Purchase this article with an account.
Panagiotis Laspas, Evgeny Goloborodko, Caroline Manicam, Norbert Pfeiffer, Adrian Gericke; Nitric oxide isoforms and their effect on ophthalmic artery responses and the survival of retinal neurons. Invest. Ophthalmol. Vis. Sci. 2014;55(13):2927.
Download citation file:
© ARVO (1962-2015); The Authors (2016-present)
Disturbances of ocular perfusion have been implicated in the pathophysiology of glaucoma, and nitric oxide (NO) was suggested to be critical in this process. The purpose of the present study was to examine the hypothesis that the lack of one of the three NO synthase (NOS) isoforms, eNOS, iNOS, or nNOS, affects vasodilation responses of ophthalmic arteries and the cell density in the retinal ganglion cell layer of mice.
Three groups of mice with targeted disruption of each of the three NOS genes and respective age-matched wild type controls were used in this study. Intraocular pressure (IOP) was measured in conscious mice by rebound tonometry. Next, mice were killed and ophthalmic arteries were isolated and changes in luminal artery diameter in response to the endothelium-dependent vasodilator acetylcholine and to the NO donor nitroprusside were measured using video microscopy. Moreover, retinal wholemounts were prepared and stained using cresyl violet in order to evaluate the number of neurons in the retinal ganglion cell layer.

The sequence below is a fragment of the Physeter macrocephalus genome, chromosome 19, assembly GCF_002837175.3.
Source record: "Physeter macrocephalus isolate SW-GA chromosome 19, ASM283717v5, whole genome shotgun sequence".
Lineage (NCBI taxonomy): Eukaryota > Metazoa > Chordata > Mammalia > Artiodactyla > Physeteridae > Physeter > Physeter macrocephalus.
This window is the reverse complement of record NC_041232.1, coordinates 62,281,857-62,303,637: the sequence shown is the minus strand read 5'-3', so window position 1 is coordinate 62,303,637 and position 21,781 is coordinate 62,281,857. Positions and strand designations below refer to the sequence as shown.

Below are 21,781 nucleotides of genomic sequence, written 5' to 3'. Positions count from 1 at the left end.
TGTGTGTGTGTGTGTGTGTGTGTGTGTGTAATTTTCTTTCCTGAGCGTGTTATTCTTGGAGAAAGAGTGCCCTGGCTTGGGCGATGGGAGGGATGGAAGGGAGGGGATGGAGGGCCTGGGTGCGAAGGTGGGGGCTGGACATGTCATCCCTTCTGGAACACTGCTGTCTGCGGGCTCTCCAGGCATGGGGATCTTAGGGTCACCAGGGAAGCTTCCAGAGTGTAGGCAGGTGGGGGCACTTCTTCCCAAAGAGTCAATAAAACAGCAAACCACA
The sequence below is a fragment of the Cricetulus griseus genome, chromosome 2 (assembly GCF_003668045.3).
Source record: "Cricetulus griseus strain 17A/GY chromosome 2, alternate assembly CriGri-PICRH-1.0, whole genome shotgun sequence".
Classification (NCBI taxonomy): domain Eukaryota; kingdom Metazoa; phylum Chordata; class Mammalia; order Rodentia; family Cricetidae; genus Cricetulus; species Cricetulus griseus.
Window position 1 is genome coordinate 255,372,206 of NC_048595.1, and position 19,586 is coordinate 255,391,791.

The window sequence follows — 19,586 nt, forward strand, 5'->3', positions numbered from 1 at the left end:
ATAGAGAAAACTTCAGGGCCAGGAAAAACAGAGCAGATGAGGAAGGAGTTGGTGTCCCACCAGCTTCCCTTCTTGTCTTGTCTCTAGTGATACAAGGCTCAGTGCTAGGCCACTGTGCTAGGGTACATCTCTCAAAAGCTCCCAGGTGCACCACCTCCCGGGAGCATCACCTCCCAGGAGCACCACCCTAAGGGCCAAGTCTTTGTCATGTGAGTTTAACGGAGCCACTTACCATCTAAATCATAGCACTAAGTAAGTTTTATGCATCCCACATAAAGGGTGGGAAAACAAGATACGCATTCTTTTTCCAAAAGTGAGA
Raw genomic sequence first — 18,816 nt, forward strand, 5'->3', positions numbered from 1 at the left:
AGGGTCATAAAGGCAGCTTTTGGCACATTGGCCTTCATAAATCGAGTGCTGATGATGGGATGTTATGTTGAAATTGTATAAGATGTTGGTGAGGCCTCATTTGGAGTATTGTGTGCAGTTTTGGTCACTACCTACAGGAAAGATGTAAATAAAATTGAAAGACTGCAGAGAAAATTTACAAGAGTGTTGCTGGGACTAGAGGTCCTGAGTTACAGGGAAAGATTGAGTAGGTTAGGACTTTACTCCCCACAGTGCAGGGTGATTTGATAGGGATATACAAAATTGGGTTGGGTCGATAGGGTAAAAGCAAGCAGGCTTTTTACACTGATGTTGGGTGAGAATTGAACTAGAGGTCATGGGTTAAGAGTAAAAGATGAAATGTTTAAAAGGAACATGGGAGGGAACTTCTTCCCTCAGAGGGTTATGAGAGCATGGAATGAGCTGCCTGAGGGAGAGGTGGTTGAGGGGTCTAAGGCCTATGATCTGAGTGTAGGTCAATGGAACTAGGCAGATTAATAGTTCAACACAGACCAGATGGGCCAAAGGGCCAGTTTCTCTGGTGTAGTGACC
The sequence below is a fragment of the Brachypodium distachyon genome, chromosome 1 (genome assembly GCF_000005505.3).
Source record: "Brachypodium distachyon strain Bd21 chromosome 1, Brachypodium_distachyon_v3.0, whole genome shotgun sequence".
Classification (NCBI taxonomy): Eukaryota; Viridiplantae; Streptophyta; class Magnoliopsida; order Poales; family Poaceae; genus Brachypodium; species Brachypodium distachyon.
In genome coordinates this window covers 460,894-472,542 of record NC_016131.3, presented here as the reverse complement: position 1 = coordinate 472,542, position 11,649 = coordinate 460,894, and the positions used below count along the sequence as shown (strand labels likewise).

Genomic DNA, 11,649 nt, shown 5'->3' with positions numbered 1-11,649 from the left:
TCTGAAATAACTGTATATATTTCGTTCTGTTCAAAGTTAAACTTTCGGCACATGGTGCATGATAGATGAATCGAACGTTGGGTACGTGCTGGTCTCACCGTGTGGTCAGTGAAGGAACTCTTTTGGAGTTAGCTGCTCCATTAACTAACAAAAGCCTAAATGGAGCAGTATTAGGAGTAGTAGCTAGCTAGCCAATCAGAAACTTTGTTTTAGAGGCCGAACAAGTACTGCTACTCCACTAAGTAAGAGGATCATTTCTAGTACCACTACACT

IOP was similar in eNOS-, iNOS-, or nNOS-deficient mice compared with respective wild type controls. In ophthalmic arteries, acetylcholine and nitroprusside (both 10-9 - 10-4 M) induced concentration-dependent vasodilation that was similar in each of the three NOS knockout genotypes and the wild type mice. The non-isoform-selective NOS inhibitor L-NAME (10-4 M) reduced acetylcholine-induced vasodilation by about 50-70% in all mouse genotypes but in eNOS-deficient mice. In contrast, neither 7-nitroindazole (10-5 M), an inhibitor of nNOS, nor aminoguanidine (3x10-4 M), an iNOS inhibitor, had any effect on acetylcholine-induced vasodilation. The amount of neurons in the retinal ganglion cell layer did not differ between the individual mouse genotypes.
The findings of the study suggest that the lack of a single NOS isoform does not affect endothelium-dependent vasodilation of the ophthalmic artery. Although our studies with NOS inhibitors suggest that eNOS contributes to endothelium-dependent vasodilation, its lack can be compensated functionally probably by NOS-independent vasodilation mechanisms. Furthermore, the lack of a single NOS-isoform does not appear to affect neuron survival in the retinal ganglion cell layer.
This PDF is available to Subscribers Only